Basic info is found in Chapter 5.
Snow is a light material that consists mainly of small air spaces; it is therefore a good insulator. The thermal insulation of dry snow is equivalent to that of rockwool, and this is reduced with increased water content.
Over large areas in Northern Europe, dry snow settles every winter and remains for about six months, helping with roof insulation just when it is most needed. So it is clear that this snow should be conserved. There are six ways of retaining snow on a building:
• A sloping roof of not more than 30°, preferably less.
• A roof covering made of high friction material, such as grass.
• A snow guard along the foot of the roof.
• An unheated space under the roof, or else very good roof insulation.
• Windbreaks in front of the roof.
• Reduced solar radiation on the roof, for example a single pitched roof facing north.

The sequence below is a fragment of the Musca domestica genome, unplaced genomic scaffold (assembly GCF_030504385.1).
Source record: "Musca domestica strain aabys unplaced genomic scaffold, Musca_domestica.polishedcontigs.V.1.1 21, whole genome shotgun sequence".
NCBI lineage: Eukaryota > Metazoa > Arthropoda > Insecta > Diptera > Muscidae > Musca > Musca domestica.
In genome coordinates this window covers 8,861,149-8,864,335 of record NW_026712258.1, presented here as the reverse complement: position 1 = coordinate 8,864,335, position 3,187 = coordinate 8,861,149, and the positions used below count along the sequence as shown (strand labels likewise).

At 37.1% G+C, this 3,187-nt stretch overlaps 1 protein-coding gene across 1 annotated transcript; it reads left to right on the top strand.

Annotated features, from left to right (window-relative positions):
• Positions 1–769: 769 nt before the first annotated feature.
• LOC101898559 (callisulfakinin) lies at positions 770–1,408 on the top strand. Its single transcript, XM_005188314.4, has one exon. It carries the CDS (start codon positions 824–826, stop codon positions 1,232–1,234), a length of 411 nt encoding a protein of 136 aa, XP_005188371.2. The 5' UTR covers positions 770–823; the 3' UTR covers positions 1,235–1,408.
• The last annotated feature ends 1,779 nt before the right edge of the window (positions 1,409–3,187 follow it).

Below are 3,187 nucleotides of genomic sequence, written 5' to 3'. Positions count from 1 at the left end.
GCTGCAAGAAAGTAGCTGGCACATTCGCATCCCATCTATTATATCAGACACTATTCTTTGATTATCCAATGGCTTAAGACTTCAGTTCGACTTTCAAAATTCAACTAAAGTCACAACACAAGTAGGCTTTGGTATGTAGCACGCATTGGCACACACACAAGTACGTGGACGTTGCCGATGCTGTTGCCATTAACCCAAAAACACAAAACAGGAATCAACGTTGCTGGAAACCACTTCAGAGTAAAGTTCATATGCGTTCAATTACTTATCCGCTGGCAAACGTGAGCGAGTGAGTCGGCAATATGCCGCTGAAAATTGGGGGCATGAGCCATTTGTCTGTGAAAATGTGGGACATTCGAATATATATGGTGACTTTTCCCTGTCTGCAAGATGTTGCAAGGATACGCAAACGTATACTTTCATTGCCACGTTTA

Some of these conditions have disadvantages. But snow is free, and it is an efficient and environmentally friendly insulating material. The thermal insulation of snow should certainly be considered when designing in areas where white winters are common. However, these regions look set to dwindle as a result of global warming. Regions with mild winters and few snow days do not need snow planning; the same goes for sites exposed to heavy wind, but in many cases well-planned placing of snow drifts can provide excellent protection from wind. This can be done using special snow fenders with an opening of approximately 50% in the grid, and also with the help of planted hedges and avenues. Snow will settle on the lee side in areas of turbulence.
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